Island University Helps Remove Research Barriers with Open-Access DNA Database

Published: August 03, 2017

Island University Helps Remove Research Barriers with Open-Access DNA Database

CORPUS CHRISTI, Texas – Dr. Christopher Bird, Assistant Professor of Biology at Texas A&M University-Corpus Christi, started working on an international collaboration with a group of colleagues in 2011 called Diversity of the Indo-Pacific Network. Since then, he has helped build this project into what is now known as the Genomic Observatories Metadatabase (GeOMe) with $500 thousand in funding from the U.S. National Science Foundation. What started as a non-public database specializing in marine genetics in the Indo-Pacific, has now become an open-access database for microbes, flora and fauna across many scientific disciplines that is accessible to the greater scientific community and the general public.

“GeOMe started as the brain-child of Dr. Eric Crandall at California State University-Monterrey Bay and Dr. Cynthia Riginos at the University of Queensland,” said Bird. “GeOMe has grown into a collaboration with a core steering committee of ten international scientists, including representatives from University of California-Berkeley, the Smithsonian, the University of Hawai‘i, the University of Central Florida, Biocode LLC and the Gump Pacific Research Station in French Polynesia.”

The GeOMe team designed, built and maintains the GeOMe database for genetic data and associated environmental metadata collected from biosamples. Researchers will be able to upload data that provides a snapshot of the lives of organisms such as microbes, lionfish, tigers, and water bears. Once in the database, the metadata will let the GeOMe users know the DNA sequence of the organism, where it came from and the conditions it lived in.

“This is not so much of a database of organisms sitting on shelves in preservative. Rather, it is a database of organisms in their natural settings. The database brings the researcher into nature,” said Bird. “GeOMe details exactly where samples were collected and the conditions these individuals experienced, and connects that to their unique genetic code in the U.S. National Institutes of Health GenBank database.”

Due to the open-access nature of GeOMe, the metadata will be available internationally. From the comfort of their labs, researchers can upload and download data. This increases the fiscal efficiency of scientific establishments by facilitating taxpayer-funded data to be more easily recycled, thereby reducing the duplication of effort. 

“GeOMe helps break down geo-political barriers to collaborative research,” said Bird. “By allowing researchers to access and build upon information deposited by numerous laboratories, GeOMe enables new questions to be addressed that were too expensive to be undertaken by a single laboratory. GeOMe also enables increasingly complicated biological research to be rigorously scrutinized and replicated.”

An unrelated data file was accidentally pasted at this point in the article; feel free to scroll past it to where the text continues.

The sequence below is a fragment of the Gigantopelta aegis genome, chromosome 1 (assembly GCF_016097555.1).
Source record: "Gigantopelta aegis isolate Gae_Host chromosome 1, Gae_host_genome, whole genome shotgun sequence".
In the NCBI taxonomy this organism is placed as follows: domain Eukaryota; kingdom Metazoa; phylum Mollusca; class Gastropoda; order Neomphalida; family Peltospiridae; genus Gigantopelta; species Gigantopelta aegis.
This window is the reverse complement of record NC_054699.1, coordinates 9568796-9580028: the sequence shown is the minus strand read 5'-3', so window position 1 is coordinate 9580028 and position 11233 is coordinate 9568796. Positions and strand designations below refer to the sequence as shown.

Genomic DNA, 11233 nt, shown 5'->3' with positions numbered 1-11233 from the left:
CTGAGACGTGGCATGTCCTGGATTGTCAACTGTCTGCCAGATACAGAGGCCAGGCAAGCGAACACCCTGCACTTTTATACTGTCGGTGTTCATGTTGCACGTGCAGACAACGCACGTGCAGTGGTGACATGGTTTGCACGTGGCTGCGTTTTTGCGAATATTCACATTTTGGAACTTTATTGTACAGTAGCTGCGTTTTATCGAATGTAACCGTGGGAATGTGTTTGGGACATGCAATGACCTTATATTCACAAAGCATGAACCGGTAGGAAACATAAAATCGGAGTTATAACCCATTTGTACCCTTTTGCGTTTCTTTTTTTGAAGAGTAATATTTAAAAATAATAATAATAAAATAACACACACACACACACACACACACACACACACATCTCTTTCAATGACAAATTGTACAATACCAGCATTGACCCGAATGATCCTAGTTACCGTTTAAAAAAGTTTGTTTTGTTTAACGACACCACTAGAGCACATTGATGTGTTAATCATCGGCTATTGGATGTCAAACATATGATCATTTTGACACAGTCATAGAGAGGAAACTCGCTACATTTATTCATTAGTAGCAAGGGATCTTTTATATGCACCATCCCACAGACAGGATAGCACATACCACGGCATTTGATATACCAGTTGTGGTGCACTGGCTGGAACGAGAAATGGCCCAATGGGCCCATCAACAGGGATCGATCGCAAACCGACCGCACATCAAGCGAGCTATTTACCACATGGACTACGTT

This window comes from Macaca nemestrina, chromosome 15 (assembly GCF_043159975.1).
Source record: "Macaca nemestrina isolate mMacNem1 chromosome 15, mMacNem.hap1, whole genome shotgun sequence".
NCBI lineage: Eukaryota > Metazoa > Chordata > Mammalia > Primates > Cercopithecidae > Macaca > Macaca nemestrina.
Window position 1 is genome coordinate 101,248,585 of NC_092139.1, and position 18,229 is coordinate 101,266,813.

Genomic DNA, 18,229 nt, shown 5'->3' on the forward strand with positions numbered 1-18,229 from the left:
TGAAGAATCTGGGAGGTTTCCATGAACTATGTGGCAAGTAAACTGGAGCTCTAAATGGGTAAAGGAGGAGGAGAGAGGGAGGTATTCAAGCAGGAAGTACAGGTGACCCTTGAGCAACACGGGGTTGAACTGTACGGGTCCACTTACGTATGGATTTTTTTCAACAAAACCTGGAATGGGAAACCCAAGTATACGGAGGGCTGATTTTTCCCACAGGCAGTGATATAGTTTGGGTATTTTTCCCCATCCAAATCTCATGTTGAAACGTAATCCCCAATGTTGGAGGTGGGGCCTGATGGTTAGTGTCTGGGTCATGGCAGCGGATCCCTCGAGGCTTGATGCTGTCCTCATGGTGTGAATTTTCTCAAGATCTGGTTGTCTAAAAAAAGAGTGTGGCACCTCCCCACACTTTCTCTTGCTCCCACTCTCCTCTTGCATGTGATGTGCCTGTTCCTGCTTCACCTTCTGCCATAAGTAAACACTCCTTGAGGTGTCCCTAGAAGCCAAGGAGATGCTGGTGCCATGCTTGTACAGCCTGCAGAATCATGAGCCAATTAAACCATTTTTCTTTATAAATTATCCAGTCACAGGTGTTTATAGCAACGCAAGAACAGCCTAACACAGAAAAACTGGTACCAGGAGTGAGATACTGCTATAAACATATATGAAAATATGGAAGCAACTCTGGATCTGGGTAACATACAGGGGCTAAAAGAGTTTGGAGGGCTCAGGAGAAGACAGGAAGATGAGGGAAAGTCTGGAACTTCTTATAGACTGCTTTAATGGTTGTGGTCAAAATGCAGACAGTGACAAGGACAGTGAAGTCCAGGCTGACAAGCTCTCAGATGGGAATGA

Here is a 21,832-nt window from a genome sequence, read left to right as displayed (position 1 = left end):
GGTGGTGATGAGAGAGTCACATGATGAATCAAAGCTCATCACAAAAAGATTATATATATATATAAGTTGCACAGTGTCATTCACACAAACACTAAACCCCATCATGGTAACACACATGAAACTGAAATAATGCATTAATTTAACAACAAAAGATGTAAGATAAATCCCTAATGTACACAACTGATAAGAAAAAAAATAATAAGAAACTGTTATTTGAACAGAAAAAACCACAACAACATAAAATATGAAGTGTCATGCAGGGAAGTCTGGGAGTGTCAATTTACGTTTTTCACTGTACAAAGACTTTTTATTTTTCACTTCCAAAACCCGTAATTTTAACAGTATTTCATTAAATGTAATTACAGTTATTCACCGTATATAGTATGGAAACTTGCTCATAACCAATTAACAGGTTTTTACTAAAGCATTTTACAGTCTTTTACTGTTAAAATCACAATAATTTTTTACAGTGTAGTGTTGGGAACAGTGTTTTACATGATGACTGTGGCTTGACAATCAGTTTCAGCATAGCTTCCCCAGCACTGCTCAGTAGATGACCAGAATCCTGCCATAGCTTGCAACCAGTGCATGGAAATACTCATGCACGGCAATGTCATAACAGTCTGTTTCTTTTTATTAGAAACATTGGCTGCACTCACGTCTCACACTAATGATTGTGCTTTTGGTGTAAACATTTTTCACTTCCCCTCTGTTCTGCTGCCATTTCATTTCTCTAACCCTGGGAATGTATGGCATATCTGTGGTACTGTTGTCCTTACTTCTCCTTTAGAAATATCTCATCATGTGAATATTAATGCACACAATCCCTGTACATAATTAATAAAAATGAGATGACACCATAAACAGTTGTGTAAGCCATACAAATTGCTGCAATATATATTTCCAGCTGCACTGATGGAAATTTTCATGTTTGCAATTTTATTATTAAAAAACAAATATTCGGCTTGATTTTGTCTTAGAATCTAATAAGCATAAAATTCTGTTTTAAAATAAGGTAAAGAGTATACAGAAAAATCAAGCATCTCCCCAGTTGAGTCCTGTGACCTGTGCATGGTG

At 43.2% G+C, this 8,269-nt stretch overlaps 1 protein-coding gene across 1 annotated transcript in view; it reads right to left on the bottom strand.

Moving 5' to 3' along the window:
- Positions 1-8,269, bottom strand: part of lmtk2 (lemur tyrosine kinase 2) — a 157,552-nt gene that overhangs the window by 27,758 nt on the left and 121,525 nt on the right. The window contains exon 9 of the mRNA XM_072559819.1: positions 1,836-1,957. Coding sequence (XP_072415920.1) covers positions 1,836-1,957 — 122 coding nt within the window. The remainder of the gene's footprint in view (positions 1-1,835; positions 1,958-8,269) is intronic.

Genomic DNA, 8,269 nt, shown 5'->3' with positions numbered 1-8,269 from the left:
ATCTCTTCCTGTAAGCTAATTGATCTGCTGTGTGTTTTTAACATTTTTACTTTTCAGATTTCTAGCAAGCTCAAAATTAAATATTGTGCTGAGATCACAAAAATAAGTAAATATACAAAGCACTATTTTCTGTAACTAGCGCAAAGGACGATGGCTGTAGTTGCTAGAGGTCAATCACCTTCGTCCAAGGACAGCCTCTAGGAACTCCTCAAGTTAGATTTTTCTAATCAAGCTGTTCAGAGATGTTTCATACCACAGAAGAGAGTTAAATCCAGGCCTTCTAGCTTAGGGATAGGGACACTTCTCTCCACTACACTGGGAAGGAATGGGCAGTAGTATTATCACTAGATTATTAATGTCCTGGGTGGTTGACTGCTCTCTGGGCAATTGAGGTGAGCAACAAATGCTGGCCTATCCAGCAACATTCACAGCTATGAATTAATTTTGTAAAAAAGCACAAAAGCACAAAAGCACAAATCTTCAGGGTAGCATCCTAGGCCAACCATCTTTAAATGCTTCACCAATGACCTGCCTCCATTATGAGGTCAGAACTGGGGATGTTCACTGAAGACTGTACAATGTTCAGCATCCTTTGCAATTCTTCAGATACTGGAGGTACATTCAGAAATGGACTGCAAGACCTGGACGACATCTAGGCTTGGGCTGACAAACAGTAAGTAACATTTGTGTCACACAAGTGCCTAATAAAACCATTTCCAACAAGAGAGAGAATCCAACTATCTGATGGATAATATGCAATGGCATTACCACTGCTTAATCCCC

The Gulf of Mexico and the Coastal Bend will also benefit from GeOMe. GeOMe meaningfully combines a variety of data in a flexible manner for cross-study research, which would allow marine and wildlife management to use the data to better understand the processes affecting local ecosystems. For example, researchers could use the database to track the origins of invasive species, define biologically relevant management units and gain other insights previously unavailable. Currently, existing DNA databases do not adequately store and provide easy access to uniformly-formatted environmental data associated with DNA sequences.

“Some of our researchers and professors are already utilizing the database,” said Bird. “Drs. Derek Hogan, Assistant Professor of Biology, and Rebecca Hamner, Postdoctoral Researcher, have uploaded their data in invasive lionfish and Maui dolphins, respectively.”

Several other scientists at Texas A&M-Corpus Christi and world-wide will find the GeOMe database to be an effective vehicle for public data storage and sharing because GeOMe was designed to be customized by different research communities, says Bird.

GeOMe has grown bigger than originally anticipated. According to Bird, the next step is handing the reigns over to a federal agency such as the National Science Foundation or National Institutes of Health. With this, GeOMe will be able to obtain additional funding to collaborate with other research networks and better customize GeOMe for particular research communities and to ensure the GeOMe database is supported in perpetuity.

“There’s been a huge push to properly archive scientific data and make it accessible,” said Bird. “There’s typically little reward for doing this, so some journals are discussing mandating that authors deposit their data into GeOMe before their research is published.”

Bird, along with the following people, have contributed to the publication of the GeOMe database: Dr. Eric D. Crandall, Dr. Neil Davies, Dr. John Deck, Dr. Rodney Ewing, Dr. Michelle R. Gaither, Dr. Christopher Meyer, Dr. Cynthia Riginos and Dr. Robert Toonen. Their manuscript in PLoS Biology, “The Genomic Observatories Metadatabase (GeOMe): A new repository for field and sampling event metadata associated with genetic samples,” will be published this week. PLoS Biology is an international, open-access and peer-reviewed journal featuring the works of exceptional significance, originality and relevance in all areas of biological science.